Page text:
d. helping create the goals of Jeffersonian Democratic-Republicans
e. writing the great essay on the power of the central government

20. Early Nationalists supported ____________, Localists supported ___________.

a. conservative agenda; a liberal agenda
b. Jefferson; Hamilton
c. Washington; Adams
d. A liberal agenda; a conservative agenda
e. Trade with our ally, France; trade with England

21. Federalism originally meant that

a. The national government would protect minimal rights in states.
b. State governments would have relatively equal sets of rights.
c. The national and state governments would protect similar rights.
d. Layers of government could have unique forms of rights.
e. States would join the union only if they adopted the Constitution.

22. All of the following are evidence of the original dominance of Congress EXCEPT
a. Presidential veto powers
b. The length and detail of Article I
c. Checks on presidential appointments
d. Presidential “recess appointment” powers
e. All are examples of Congressional dominance

23. Which power was NOT included in the Constitution?

a. The vice president’s position in two federal branches
b. Congress’s power to declare the punishment for treason
c. Congress’s power to filibuster bills to death
d. Congress’s power to suspend writs of habeas corpus
e. Congress’s inability to tax products sold from states.

24. A major point of power disputes between presidents and Congress centers on
a. Presidents assuming powers given to Congress in Article I
b. Presidents acting without actual Constitutional authority
c. Congress’s unwillingness to allow presidents to be a real “Commander-in-Chief”
d. Congress’s giving presidents power to control rules of the military

e. Congress’s refusal to protect the states in times of crisis.

25. Congress has all of the following powers EXCEPT

a. The right to set salaries for themselves
b. The right to remove members of Congress
c. The right to create a huge national debt
d. The power to serve temporarily as members of the Electoral College
e. The right not to pay the military

26. Federalism contains the idea that our two major forms of government are both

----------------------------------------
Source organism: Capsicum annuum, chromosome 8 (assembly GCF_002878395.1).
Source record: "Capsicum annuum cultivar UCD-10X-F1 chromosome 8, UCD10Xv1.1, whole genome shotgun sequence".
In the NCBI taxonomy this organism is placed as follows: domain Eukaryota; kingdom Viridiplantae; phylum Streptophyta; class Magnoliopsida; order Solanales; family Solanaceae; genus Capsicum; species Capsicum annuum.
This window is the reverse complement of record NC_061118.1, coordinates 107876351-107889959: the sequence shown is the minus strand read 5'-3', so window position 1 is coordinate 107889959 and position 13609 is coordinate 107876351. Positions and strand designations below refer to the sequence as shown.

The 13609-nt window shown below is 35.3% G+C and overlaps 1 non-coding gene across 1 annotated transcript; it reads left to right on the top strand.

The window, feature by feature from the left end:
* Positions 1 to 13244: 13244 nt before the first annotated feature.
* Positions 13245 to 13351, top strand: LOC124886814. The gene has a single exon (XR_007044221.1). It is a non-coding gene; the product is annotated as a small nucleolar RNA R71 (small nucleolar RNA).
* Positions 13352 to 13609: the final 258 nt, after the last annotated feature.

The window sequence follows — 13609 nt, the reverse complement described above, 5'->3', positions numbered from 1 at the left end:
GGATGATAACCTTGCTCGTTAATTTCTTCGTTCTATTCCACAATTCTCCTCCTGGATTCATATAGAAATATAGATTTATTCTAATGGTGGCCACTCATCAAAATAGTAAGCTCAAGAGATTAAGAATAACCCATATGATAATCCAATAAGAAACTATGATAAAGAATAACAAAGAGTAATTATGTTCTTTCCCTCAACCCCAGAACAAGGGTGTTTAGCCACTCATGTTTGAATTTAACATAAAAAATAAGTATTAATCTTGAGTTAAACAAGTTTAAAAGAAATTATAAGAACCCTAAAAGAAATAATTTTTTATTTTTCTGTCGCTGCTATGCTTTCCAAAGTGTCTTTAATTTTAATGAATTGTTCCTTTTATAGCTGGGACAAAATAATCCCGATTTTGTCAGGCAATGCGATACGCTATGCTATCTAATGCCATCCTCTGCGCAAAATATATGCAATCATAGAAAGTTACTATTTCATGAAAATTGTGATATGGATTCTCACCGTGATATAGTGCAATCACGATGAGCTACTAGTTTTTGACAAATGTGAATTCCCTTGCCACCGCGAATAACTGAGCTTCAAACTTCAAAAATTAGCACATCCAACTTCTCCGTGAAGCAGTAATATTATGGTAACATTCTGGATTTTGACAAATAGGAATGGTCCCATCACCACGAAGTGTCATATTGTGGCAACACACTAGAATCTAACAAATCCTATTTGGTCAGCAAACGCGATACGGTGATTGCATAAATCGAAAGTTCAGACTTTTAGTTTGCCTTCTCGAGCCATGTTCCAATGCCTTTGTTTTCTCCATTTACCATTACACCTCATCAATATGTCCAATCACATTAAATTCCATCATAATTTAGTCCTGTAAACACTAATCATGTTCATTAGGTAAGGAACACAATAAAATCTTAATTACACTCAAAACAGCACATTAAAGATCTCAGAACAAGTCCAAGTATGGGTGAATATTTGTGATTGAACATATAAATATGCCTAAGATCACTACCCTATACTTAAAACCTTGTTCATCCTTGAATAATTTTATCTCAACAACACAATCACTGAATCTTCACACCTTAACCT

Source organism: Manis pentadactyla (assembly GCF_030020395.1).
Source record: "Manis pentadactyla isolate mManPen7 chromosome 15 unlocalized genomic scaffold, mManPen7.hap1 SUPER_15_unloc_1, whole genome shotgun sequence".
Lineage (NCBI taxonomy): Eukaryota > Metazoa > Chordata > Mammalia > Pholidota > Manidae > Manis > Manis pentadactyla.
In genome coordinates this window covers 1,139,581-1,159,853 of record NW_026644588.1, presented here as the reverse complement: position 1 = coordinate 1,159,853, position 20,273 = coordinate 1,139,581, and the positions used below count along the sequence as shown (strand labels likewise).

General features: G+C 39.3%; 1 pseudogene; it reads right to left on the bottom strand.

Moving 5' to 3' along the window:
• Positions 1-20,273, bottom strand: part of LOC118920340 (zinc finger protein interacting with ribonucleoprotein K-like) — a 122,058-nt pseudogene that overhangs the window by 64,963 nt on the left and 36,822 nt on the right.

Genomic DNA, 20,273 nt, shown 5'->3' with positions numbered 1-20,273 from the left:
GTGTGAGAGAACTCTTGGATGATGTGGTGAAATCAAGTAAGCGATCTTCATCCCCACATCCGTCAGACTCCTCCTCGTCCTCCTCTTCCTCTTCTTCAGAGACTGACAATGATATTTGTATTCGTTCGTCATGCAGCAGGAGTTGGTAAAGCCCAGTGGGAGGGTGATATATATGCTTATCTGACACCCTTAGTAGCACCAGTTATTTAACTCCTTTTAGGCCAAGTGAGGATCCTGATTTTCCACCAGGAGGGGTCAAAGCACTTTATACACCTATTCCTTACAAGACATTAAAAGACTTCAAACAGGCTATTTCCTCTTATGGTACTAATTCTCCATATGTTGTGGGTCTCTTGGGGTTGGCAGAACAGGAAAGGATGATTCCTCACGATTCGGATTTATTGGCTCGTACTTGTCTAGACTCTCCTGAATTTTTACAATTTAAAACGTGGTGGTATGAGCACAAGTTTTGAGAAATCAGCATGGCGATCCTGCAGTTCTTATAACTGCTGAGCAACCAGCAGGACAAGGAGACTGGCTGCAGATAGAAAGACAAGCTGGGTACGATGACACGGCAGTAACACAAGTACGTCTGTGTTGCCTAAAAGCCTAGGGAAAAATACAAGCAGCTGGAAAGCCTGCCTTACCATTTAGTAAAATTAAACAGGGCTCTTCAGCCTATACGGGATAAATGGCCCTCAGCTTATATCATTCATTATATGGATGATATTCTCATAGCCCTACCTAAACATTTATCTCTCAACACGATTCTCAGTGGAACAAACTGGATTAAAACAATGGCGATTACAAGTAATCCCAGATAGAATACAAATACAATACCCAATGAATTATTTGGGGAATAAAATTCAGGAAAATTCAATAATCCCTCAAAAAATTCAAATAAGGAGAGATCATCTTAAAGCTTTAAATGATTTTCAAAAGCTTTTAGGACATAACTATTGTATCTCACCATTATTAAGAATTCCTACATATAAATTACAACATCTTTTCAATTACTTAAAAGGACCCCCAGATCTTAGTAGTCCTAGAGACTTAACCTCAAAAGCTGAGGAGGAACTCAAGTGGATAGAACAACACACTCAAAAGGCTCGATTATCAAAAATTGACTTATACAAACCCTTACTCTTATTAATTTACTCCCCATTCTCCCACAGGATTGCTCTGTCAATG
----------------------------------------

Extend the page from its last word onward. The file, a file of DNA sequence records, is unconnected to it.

a. Sovereign
b. Republics
c. Elected
d. Checked and balanced
e. Equal

27. In the early days of the republic, federalism was meant to

a. Allow for strong local governments
b. Guarantee general equality of laws in the country
c. Protect the overall liberties of the nation
d. Encourage voting by all eligible voters
e. Strengthen the power of the national capital

28. One major goal of recent Republican administrations and majorities has been to
a. Return more control of federal monies to states
b. Return more control of civil rights to states
c. Return the administration of policies to the states
d. Return more tax authority to states
e. All of the above

29. Major shifts in the scope of federalism were caused by

a. States failing to protect civil rights
b. The inability of capitalist economies to avoid major collapses
c. Conflicts between republics and totalitarian nations
d. Changes in attitudes about the general rights of minorities
e. All of the above

30. After the Great Depression and the Civil Rights era, interstate commerce powers of Congress
came to include
a. The movement of goods and services across state lines
b. The movement of goods, but not of laborers
c. The general movement of goods anywhere in the U.S.
d. Activities related to economic trade across states
e. Criminal acts inside states

Answers to Unit Exam #1
Practice Exam #1
1. a
2. c
3. d
4. a
5. c
6. e
7. d
8. b
9. a
10. b
11. e
12. d
13. c
14. c
15. d
16. e
17. a
18. b
19. c
20. a
21. d
22. e
23. c
24. a
25. d
26. a
27. c
28. c
29. e
30. d